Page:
, Volume 165, Issue 3, pp 311-321

First online:

Tagetitoxin affects plastid development in seedling leaves of wheat

  • J. H. LukensAffiliated withDepartment of Plant Pathology, University of WisconsinAgricultural Research Service, U.S. Department of AgricultureBiological Laboratories, Harvard University
  • , R. D. DurbinAffiliated withDepartment of Plant Pathology, University of WisconsinAgricultural Research Service, U.S. Department of Agriculture

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Ultrastructural and biochemical approaches were used to investigate the mode of action of tagetitoxin, a nonhost-specific phytotoxin produced by Pseudomonas syringae pv. tagetis (Hellmers) Young, Dye and Wilkie, which causes chlorosis in developing — but not mature — leaves. Tagetitoxin has no effect on the growth rate or morphology of developing leaves of wheat (Triticum aestivum L.) seedlings. Its cytological effects are limited to plastid aberrations; in both light-and dark-grown leaves treated with toxin, internal plastid membranes fail to develop normally and plastid ribosomes are absent, whereas mitochondrial and cytoplasmic ribosomes are unaffected. The activity of a plastid stromal enzyme, ribulose-1,5-bisphosphate carboxylase (RuBPCase, EC, which is co-coded by nuclear and chloroplast genes, is markedly lower in extracts of both light-and dark-grown toxin-treated leaves, whereas the activity of another stromal enzyme, NADP-glyceraldehyde-3-phosphate dehydrogenase (NADP-G-3P-DH, EC, which is coded only by the nuclear genome, is significantly lower in extracts of light-grown, but not of dark-grown, treated leaves. The mitochondrial enzymes fumarase (EC and cytochrome-c oxidase (EC are unaffected by toxin in dark-grown leaves, but fumarase activity is reduced in light-grown ones. Four peroxisomal enzyme activities are lowered by toxin treatment in both light- and dark-grown leaves. Light- and dark-grown, toxintreated leaves contain about 50% and 75%, respectively, of the total protein of untreated leaves. There are threefold and twofold increases in free amino acids in light-grown and dark-grown treated leaves, respectively. In general, the effects of tagetitoxin are more extensive and exaggerated in light-grown than in dark-grown leaves. We conclude that tagetitoxin interferes primarily with a light-independent aspect of chloroplast-specific metabolism which is important in plastid biogenesis.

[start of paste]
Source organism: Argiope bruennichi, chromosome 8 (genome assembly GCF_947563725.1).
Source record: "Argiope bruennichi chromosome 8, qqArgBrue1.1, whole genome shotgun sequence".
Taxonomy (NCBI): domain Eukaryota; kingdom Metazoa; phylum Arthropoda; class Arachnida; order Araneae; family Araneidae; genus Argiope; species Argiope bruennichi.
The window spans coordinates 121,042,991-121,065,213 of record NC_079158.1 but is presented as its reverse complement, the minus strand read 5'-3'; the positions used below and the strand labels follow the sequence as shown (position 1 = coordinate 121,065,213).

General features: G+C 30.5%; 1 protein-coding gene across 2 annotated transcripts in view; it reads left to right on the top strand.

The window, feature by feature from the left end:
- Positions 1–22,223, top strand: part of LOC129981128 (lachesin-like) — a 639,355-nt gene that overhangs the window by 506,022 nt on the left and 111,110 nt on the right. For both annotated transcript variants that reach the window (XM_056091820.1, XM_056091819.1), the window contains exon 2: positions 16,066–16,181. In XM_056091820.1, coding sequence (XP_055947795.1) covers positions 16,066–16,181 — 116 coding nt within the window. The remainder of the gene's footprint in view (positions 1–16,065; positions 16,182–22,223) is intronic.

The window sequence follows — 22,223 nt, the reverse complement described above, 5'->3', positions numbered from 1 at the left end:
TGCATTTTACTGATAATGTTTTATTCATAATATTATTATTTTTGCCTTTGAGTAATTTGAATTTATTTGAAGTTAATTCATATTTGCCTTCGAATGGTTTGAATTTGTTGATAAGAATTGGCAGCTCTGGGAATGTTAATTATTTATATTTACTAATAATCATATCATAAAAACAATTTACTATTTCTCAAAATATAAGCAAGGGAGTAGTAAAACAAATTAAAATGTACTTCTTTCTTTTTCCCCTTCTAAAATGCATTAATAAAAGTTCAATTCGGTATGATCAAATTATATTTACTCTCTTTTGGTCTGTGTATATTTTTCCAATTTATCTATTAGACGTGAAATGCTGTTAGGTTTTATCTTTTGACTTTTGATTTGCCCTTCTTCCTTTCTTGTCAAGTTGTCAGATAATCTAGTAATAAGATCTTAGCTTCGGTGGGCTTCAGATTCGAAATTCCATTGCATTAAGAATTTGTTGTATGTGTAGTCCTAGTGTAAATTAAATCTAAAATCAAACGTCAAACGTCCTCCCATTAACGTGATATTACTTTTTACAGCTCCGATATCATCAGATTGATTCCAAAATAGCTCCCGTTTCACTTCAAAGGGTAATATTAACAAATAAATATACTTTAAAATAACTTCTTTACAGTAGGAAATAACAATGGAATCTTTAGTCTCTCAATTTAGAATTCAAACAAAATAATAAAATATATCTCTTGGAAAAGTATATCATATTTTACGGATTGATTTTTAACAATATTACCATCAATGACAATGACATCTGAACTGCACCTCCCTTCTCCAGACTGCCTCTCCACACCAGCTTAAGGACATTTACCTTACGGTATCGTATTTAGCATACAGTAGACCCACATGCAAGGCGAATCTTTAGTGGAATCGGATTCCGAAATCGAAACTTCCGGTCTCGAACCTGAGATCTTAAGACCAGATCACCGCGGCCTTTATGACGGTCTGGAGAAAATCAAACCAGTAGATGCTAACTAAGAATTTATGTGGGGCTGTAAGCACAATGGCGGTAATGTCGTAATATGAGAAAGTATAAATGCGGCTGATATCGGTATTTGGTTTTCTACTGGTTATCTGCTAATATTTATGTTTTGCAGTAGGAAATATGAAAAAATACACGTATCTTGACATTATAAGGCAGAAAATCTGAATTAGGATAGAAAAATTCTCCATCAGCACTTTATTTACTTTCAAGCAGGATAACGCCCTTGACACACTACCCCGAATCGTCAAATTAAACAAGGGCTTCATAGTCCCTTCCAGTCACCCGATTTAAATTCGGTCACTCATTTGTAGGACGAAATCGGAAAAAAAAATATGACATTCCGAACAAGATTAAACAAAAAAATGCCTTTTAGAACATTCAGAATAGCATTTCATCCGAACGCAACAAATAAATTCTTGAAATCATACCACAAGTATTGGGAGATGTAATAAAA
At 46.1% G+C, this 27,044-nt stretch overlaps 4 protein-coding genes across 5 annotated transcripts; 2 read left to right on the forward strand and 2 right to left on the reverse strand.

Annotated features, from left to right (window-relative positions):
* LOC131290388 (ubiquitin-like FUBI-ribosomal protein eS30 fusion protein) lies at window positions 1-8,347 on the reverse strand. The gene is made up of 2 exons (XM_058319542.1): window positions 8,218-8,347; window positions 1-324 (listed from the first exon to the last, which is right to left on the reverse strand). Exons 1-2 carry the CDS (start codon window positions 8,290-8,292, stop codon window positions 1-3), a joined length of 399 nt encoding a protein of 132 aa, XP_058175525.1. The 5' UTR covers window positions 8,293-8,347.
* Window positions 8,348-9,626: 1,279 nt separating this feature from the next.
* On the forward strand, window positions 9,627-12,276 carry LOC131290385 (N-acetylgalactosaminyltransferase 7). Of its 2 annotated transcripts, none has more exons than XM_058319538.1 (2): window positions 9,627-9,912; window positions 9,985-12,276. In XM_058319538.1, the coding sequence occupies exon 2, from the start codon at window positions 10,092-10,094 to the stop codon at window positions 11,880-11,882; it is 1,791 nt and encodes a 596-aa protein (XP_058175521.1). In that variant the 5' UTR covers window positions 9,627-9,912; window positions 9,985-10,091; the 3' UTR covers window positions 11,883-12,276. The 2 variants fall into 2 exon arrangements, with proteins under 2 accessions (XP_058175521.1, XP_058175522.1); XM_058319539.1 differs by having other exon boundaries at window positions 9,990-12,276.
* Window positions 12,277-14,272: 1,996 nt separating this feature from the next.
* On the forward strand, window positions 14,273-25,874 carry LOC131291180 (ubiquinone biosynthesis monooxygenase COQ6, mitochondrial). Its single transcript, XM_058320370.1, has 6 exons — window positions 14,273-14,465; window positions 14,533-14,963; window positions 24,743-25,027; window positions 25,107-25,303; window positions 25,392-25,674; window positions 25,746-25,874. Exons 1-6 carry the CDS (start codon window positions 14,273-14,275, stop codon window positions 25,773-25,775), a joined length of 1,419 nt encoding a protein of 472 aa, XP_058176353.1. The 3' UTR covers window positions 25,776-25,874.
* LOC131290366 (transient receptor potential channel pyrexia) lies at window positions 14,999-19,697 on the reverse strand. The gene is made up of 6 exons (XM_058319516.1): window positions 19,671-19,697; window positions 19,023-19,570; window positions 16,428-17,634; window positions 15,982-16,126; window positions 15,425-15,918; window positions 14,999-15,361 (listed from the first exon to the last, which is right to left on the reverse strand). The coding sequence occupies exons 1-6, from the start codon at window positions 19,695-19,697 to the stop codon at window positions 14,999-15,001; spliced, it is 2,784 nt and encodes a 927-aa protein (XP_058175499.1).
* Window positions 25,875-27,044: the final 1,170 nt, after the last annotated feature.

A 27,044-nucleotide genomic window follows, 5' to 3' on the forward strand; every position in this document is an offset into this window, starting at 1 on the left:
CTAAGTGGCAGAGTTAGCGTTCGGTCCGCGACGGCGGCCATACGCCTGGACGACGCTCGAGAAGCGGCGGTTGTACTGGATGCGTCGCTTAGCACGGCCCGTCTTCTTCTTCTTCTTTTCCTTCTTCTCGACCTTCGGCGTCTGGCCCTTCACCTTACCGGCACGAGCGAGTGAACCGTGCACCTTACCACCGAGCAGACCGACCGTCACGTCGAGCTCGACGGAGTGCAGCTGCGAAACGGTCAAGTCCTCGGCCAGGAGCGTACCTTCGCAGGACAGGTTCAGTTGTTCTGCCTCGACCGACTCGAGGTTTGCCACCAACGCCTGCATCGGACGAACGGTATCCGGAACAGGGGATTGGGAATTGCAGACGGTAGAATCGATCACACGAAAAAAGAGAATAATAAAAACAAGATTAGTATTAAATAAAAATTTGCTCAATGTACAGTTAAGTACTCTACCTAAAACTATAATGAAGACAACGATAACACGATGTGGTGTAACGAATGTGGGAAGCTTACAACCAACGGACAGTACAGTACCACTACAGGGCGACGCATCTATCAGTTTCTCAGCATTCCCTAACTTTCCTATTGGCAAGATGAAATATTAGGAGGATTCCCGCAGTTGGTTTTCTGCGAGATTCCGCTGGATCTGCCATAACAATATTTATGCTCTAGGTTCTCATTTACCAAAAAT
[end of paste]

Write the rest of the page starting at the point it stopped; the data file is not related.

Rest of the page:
Key words

Chloroplast development Chloroplast ribosomes Etioplast (prolamellar body) Pseudomonas (toxin) Tagetitoxin Triticum (chloroplast development)